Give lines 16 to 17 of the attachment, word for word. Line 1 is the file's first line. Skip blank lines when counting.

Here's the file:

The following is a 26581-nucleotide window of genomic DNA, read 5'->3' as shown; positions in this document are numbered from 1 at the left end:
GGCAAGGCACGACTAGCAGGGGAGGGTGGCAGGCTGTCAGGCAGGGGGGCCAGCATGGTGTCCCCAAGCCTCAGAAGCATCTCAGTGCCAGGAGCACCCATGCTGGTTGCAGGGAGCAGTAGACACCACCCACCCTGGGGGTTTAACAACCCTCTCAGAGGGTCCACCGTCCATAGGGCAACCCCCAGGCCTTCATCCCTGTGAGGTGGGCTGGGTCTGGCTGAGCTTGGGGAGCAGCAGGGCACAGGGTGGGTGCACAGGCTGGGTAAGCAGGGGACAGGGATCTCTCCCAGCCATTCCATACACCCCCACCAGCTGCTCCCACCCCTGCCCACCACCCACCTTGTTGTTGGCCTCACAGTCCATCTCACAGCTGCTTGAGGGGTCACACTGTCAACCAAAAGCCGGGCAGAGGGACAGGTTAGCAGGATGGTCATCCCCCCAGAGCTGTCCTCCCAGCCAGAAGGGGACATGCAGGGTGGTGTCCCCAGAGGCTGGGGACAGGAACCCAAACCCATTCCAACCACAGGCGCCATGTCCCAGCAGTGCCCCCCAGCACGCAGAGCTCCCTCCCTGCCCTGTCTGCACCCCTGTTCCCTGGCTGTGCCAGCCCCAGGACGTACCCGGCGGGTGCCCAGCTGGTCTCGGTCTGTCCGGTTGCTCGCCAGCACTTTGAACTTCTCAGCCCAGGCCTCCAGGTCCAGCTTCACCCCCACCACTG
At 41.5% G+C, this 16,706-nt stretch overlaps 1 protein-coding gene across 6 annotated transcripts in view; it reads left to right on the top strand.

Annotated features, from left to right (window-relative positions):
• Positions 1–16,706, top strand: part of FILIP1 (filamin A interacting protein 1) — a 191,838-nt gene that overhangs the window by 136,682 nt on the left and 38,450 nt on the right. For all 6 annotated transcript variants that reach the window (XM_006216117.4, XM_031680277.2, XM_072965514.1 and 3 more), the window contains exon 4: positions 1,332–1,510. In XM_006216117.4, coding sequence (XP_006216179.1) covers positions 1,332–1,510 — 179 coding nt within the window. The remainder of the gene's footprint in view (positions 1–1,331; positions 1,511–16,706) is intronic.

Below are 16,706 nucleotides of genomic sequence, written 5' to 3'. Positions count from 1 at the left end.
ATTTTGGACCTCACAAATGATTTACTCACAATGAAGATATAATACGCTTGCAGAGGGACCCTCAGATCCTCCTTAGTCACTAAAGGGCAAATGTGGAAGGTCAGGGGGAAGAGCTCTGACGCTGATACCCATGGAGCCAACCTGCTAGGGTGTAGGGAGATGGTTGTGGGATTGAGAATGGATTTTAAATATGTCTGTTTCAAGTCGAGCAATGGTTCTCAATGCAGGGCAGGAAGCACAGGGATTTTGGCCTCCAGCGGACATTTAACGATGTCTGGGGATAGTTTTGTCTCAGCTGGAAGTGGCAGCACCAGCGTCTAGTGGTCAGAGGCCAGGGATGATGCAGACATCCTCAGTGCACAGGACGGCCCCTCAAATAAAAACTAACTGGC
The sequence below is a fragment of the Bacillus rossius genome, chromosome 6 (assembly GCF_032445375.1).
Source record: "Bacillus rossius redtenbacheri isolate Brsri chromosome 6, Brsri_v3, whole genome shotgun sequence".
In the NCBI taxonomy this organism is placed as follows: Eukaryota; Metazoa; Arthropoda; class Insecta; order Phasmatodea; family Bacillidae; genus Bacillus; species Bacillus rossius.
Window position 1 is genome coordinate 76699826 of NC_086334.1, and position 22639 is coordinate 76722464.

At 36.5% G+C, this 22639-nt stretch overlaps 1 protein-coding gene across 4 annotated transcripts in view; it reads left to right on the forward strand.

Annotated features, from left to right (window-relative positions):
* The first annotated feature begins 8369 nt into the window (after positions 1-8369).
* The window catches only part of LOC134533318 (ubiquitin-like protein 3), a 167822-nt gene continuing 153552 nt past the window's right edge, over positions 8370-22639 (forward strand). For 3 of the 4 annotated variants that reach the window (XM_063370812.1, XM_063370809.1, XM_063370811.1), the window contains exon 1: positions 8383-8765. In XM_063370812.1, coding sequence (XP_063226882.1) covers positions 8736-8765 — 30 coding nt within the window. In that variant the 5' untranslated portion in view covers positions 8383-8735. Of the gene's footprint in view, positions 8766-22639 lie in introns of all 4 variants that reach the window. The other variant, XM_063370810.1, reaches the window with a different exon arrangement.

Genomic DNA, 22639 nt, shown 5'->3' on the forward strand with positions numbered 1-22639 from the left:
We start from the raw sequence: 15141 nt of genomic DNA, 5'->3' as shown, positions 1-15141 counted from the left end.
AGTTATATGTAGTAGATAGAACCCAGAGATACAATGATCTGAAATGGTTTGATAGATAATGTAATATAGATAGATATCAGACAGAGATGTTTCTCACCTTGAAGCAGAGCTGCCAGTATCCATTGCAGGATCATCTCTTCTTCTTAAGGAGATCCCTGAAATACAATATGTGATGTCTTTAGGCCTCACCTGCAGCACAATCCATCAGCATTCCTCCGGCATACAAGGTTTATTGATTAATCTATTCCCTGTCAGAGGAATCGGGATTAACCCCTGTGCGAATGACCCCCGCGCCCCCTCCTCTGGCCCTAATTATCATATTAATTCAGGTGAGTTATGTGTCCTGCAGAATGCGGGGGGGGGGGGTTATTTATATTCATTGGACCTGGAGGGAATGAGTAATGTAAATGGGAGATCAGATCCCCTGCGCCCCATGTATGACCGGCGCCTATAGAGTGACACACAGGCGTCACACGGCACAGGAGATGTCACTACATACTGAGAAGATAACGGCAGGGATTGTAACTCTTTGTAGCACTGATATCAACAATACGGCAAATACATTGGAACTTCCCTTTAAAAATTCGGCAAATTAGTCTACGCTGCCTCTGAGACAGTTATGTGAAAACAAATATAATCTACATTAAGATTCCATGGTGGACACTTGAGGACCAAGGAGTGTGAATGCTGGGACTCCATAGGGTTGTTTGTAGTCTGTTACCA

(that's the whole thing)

Genomic DNA, 22639 nt, shown 5'->3' on the forward strand with positions numbered 1-22639 from the left:
We start from the raw sequence: 15141 nt of genomic DNA, 5'->3' as shown, positions 1-15141 counted from the left end.